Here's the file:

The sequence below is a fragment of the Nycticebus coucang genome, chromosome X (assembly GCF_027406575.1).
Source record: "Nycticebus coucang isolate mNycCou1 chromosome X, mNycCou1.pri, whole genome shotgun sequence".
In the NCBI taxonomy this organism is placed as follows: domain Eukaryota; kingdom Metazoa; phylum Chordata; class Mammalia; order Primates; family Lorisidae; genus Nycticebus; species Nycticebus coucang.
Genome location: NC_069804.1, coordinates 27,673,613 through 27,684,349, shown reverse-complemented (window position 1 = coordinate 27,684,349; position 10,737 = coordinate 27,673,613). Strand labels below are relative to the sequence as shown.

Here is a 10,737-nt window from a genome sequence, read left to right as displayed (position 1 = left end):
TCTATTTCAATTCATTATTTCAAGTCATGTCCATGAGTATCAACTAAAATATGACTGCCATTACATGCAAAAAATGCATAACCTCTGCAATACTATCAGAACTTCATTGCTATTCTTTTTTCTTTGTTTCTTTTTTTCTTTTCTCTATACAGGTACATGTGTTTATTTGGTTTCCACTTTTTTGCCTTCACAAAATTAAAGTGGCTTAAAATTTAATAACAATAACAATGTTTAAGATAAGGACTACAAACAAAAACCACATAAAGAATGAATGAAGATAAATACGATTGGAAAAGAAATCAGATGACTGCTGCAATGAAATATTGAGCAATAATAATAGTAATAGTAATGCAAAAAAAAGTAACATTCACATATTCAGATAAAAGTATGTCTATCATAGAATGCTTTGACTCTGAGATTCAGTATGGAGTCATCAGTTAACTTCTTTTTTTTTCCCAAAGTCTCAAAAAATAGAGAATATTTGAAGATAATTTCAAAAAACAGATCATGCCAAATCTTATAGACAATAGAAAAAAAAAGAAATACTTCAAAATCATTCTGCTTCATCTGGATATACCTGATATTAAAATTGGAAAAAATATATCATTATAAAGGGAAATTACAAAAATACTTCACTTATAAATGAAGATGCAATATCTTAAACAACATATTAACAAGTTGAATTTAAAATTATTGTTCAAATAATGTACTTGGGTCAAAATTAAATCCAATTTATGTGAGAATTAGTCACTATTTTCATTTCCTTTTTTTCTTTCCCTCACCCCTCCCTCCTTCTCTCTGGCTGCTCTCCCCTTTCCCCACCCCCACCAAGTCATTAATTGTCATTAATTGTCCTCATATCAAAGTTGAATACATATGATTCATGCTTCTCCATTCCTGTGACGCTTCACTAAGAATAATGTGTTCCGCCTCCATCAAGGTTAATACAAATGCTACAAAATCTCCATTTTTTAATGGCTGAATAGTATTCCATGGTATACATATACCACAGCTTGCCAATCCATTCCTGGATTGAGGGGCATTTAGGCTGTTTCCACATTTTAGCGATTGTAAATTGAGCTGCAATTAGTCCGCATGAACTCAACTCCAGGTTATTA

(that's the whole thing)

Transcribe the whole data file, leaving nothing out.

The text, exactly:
The sequence below is a fragment of the Nycticebus coucang genome, chromosome X (assembly GCF_027406575.1).
Source record: "Nycticebus coucang isolate mNycCou1 chromosome X, mNycCou1.pri, whole genome shotgun sequence".
In the NCBI taxonomy this organism is placed as follows: domain Eukaryota; kingdom Metazoa; phylum Chordata; class Mammalia; order Primates; family Lorisidae; genus Nycticebus; species Nycticebus coucang.
Genome location: NC_069804.1, coordinates 27,673,613 through 27,684,349, shown reverse-complemented (window position 1 = coordinate 27,684,349; position 10,737 = coordinate 27,673,613). Strand labels below are relative to the sequence as shown.

Here is a 10,737-nt window from a genome sequence, read left to right as displayed (position 1 = left end):
TCTATTTCAATTCATTATTTCAAGTCATGTCCATGAGTATCAACTAAAATATGACTGCCATTACATGCAAAAAATGCATAACCTCTGCAATACTATCAGAACTTCATTGCTATTCTTTTTTCTTTGTTTCTTTTTTTCTTTTCTCTATACAGGTACATGTGTTTATTTGGTTTCCACTTTTTTGCCTTCACAAAATTAAAGTGGCTTAAAATTTAATAACAATAACAATGTTTAAGATAAGGACTACAAACAAAAACCACATAAAGAATGAATGAAGATAAATACGATTGGAAAAGAAATCAGATGACTGCTGCAATGAAATATTGAGCAATAATAATAGTAATAGTAATGCAAAAAAAAGTAACATTCACATATTCAGATAAAAGTATGTCTATCATAGAATGCTTTGACTCTGAGATTCAGTATGGAGTCATCAGTTAACTTCTTTTTTTTTCCCAAAGTCTCAAAAAATAGAGAATATTTGAAGATAATTTCAAAAAACAGATCATGCCAAATCTTATAGACAATAGAAAAAAAAAGAAATACTTCAAAATCATTCTGCTTCATCTGGATATACCTGATATTAAAATTGGAAAAAATATATCATTATAAAGGGAAATTACAAAAATACTTCACTTATAAATGAAGATGCAATATCTTAAACAACATATTAACAAGTTGAATTTAAAATTATTGTTCAAATAATGTACTTGGGTCAAAATTAAATCCAATTTATGTGAGAATTAGTCACTATTTTCATTTCCTTTTTTTCTTTCCCTCACCCCTCCCTCCTTCTCTCTGGCTGCTCTCCCCTTTCCCCACCCCCACCAAGTCATTAATTGTCATTAATTGTCCTCATATCAAAGTTGAATACATATGATTCATGCTTCTCCATTCCTGTGACGCTTCACTAAGAATAATGTGTTCCGCCTCCATCAAGGTTAATACAAATGCTACAAAATCTCCATTTTTTAATGGCTGAATAGTATTCCATGGTATACATATACCACAGCTTGCCAATCCATTCCTGGATTGAGGGGCATTTAGGCTGTTTCCACATTTTAGCGATTGTAAATTGAGCTGCAATTAGTCCGCATGAACTCAACTCCAGGTTATTA